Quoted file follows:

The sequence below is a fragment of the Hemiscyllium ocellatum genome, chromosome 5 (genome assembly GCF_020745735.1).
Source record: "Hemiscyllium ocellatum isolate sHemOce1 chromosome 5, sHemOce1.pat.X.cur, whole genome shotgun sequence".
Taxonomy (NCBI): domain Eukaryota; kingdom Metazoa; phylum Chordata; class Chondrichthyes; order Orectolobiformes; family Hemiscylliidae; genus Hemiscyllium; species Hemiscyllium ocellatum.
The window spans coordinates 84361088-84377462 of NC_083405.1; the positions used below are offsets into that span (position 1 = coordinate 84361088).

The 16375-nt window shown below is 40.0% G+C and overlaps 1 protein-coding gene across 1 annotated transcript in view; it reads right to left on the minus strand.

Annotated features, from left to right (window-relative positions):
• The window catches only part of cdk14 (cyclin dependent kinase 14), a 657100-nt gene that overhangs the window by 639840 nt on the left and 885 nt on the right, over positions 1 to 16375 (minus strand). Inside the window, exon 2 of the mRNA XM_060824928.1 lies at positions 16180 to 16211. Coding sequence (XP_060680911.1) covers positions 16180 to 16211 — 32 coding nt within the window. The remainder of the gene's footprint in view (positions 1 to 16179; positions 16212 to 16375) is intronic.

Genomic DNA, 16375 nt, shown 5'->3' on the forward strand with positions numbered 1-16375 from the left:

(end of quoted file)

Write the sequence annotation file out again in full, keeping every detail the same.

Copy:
The sequence below is a fragment of the Hemiscyllium ocellatum genome, chromosome 5 (genome assembly GCF_020745735.1).
Source record: "Hemiscyllium ocellatum isolate sHemOce1 chromosome 5, sHemOce1.pat.X.cur, whole genome shotgun sequence".
Taxonomy (NCBI): domain Eukaryota; kingdom Metazoa; phylum Chordata; class Chondrichthyes; order Orectolobiformes; family Hemiscylliidae; genus Hemiscyllium; species Hemiscyllium ocellatum.
The window spans coordinates 84361088-84377462 of NC_083405.1; the positions used below are offsets into that span (position 1 = coordinate 84361088).

The 16375-nt window shown below is 40.0% G+C and overlaps 1 protein-coding gene across 1 annotated transcript in view; it reads right to left on the minus strand.

Annotated features, from left to right (window-relative positions):
• The window catches only part of cdk14 (cyclin dependent kinase 14), a 657100-nt gene that overhangs the window by 639840 nt on the left and 885 nt on the right, over positions 1 to 16375 (minus strand). Inside the window, exon 2 of the mRNA XM_060824928.1 lies at positions 16180 to 16211. Coding sequence (XP_060680911.1) covers positions 16180 to 16211 — 32 coding nt within the window. The remainder of the gene's footprint in view (positions 1 to 16179; positions 16212 to 16375) is intronic.

Genomic DNA, 16375 nt, shown 5'->3' on the forward strand with positions numbered 1-16375 from the left: